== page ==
CIT594 Third Quiz
Spring 2004
Name_________________________________________

Please read all questions carefully. Answer questions briefly and to the point. You have plenty of room for correct answers. Every question or sub-question is worth 5 points.

For questions 1 to 5, use the following graph.

  1. Using Kruskal's algorithm, in what order would the edges be added to a minimum-cost spanning tree? (Don't show your work.)
         1  2  4  6  8

  2. Using Prim's algorithm, in what order would the nodes be added to a minimum-cost spanning tree, assuming that you start from node A? (Don't show your work.)
         A  B  F  D  C  E

  3. Using Prim's algorithm, in what order would the nodes be added to a minimum-cost spanning tree, assuming that you start from node C? (Don't show your work.)
         C  B  F  D  A  E

  4. If you used Dijkstra's algorithm to compute the shortest paths from node A to every other node, you would end up with a collection of edges pointing towards A. In the above graph, show the edges that would be on these shortest paths by drawing arrowheads on each edge in a shortest path.
         B -> A,  C -> A,  E -> A,  F -> B,  D -> { either B or F is okay, but not both}

  5. Represent (draw) the above graph as an adjacency matrix.
     
    A B C D E F
    A
    B
    C
    D
    E
    F
     0  6  7  -  8 -
     6  0  4  3 -  1
     7  4  0  -  9  5
     -  3  -  0 -  2
     8  -  9  -  0 10
     -  1  5  2 10  0
      or  
     
    A B C D E F
    A
    B
    C
    D
    E
    F
    *
      
    *
      
    *
      
    *
      
    *
    *
      
    *
    *
    *
      
      
    *
    *
      
    *
      
      
      
    *
    *
      
    *
      
      
    *
      
    *
    *
    *
    *
      

  6. Define the "heap property" for a node (as used in Heapsort).

    The (value in a) node is at least as large as (the values in) its children.

  7. Consider an array containing the following numbers: 15 10 12 4 8 9 6 1 3 8

    1. Draw this array as a balanced, left-justified binary tree, as in Heapsort.

    2. Is this binary tree a heap? Why or why not?

      Yes, it is balanced and left-justified, and every node has the heap property.

    3. Assuming that arrays are 0-based (as in Java), give the formula for finding:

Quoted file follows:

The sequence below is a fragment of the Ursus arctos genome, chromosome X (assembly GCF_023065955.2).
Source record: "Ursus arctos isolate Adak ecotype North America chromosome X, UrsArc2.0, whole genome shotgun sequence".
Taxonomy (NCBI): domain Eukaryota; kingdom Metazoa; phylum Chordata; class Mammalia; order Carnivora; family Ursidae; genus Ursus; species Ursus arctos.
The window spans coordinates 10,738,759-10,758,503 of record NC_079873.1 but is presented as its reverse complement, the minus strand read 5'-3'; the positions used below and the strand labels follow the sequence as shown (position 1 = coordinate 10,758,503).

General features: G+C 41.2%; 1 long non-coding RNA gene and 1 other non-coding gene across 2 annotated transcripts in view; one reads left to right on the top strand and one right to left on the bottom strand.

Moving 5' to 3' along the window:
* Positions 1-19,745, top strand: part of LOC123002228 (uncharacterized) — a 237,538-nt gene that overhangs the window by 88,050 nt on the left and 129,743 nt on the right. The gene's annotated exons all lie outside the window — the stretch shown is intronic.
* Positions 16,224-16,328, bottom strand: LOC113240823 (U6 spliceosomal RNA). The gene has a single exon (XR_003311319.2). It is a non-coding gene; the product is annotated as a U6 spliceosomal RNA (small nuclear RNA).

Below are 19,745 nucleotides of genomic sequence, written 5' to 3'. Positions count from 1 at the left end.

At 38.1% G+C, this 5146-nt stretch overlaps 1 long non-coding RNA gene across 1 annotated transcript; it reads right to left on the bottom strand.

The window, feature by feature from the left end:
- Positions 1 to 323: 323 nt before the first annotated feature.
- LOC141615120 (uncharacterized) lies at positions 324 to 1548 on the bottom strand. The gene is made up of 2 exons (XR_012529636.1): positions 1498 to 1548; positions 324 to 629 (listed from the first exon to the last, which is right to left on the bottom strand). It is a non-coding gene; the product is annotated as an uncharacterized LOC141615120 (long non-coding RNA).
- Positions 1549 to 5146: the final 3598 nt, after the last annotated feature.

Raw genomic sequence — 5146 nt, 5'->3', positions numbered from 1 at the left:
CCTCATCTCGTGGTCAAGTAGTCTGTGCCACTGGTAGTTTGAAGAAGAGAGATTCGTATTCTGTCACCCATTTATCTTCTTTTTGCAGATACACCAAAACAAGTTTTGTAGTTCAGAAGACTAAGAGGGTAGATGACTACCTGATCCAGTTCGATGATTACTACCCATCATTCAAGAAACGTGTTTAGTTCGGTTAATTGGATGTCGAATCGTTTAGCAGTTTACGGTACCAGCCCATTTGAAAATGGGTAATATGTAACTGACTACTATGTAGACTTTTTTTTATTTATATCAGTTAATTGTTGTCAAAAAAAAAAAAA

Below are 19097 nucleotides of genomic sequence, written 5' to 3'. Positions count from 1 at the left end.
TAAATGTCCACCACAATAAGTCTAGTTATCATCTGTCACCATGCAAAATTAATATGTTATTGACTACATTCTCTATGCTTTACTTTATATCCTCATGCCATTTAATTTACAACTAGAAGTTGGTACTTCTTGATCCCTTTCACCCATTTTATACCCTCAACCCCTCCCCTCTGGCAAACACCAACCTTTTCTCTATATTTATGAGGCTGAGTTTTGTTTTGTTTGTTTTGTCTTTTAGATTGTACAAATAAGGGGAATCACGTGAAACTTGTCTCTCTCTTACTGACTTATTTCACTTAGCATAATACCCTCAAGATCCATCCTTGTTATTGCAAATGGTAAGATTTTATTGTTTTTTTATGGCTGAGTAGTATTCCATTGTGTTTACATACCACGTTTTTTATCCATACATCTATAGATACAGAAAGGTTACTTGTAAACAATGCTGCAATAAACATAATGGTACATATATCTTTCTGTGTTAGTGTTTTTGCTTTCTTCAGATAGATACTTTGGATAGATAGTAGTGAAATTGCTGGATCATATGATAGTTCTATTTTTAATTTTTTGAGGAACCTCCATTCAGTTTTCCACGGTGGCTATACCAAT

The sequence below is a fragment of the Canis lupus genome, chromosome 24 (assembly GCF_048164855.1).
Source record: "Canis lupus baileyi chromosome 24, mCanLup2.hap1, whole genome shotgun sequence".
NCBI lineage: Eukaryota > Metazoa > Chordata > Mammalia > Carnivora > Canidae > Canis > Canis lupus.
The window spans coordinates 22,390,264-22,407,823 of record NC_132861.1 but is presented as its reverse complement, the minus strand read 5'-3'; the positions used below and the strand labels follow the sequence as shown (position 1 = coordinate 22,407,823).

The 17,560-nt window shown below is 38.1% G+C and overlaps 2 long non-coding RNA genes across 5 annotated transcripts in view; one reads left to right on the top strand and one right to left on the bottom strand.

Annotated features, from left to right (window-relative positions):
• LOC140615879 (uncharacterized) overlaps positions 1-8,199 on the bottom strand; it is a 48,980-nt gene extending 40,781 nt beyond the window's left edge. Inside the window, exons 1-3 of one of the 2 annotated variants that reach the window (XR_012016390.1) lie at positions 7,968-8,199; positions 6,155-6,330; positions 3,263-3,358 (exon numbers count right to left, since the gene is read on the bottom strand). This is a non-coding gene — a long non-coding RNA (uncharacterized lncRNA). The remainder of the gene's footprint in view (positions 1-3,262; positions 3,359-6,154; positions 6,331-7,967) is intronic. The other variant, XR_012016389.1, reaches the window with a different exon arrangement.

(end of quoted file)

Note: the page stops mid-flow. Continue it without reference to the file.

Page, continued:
1. The index of the left child of node i.

        2*i + 1

      2. The index of the right child of node i.

        2*i + 2

      3. The index of the parent of node i.

        (i - 1) / 2

  8. Assume you have the following backtracking algorithm:
    1  boolean explore (Node N) {
    2     if N is a goal node, return true
    3     else if N is a leaf node, return false
    4     else for each child C of N {
    5            if (explore(C)) return true
    6     }
    7     return false
    8  }
    1. What would you add to this algorithm to print out a successful path (reverse order is okay)?

      Add print statements before each "return true" (lines 2 and 5)

    2. How would you modify this algorithm so that it works on a directed graph, instead of just a tree?

      Put in a test to see whether we had reached this node before. The test could be before (or after) line 2, in which case it should just return, or it could be just inside the for loop (line 4), in which case it should "continue" the loop.

    3. Assuming you have correctly modified the algorithm to work on a directed graph, what additional change could you make for an undirected graph?

      Line 3 (test if leaf) could be eliminated, since it should never succeed.

  9.  
    X Y Z
    A
    B
    C
    6 1 3
    7 2 4
    9 8 5
    Suppose you are running a dating service, where you want to match up N gals with N guys for dates tomorrow night. By using a questionnaire, you have decided how happy each possible couple is likely to be (higher numbers are better). For gals A, B, C and guys X, Y, Z, your table looks like this:

    1. If you use a greedy algorithm to pair up couples, what couples do you form?

      CX, BZ, AY

    2. Does your greedy algorithm maximize the average (arithmetic mean) happiness of couples? Why or why not?

      No. CX = 9, BZ = 4, AY = 1, and (9+4+1)/3 = 14/3.
      However, the pairings CY = 8, BX = 7, AZ = 3 give (8+7+3)/3 = 18/3.


    3. Suppose that, instead of maximizing the average, you want to maximize the worst case (so that the unhappiest couple are as happy as possible). What pairings would you make?

      BZ, AX, CY

    4. Describe (in words, not code) a simple brute-force algorithm for maximizing the worst case (as in 9c).

      Try each possible set of pairs, and choose the set with the best worst case.


    5. What is the running time of your brute-force algorithm? Is it fast enough to be feasible for, say, 100 couples?

      For the first of N gals there are N choices of guy, for the second there are N-1 choices, for the third there are N-2, .... Hence, there are N! possible pairings.
      This is definitely not feasible for 100 couples (100! possible pairings).


  10. Given the following set of frequencies, construct a Huffman encoding for the letters A thru J.

    There are many possible encodings. This solution gives the "expected" answer, but any answer that has the right number of bits for each character and has the prefix property (no code is a prefix of any other code) is also a correct answer.

A 20% B 3% C 8% D 12% E 6% F 9% G 16% H 11% I 14% J 1%
Your results:
A = 00
(2 bits)
B = 01010
(5 bits)
C = 1000
(4 bits)
D = 110
(3bits)
E = 0100
(4 bits)
F = 1001
(4 bits)
G = 101
(3 bits)
H = 011
(3 bits)
I = 111
(3 bits)
J = 01011
(5 bits)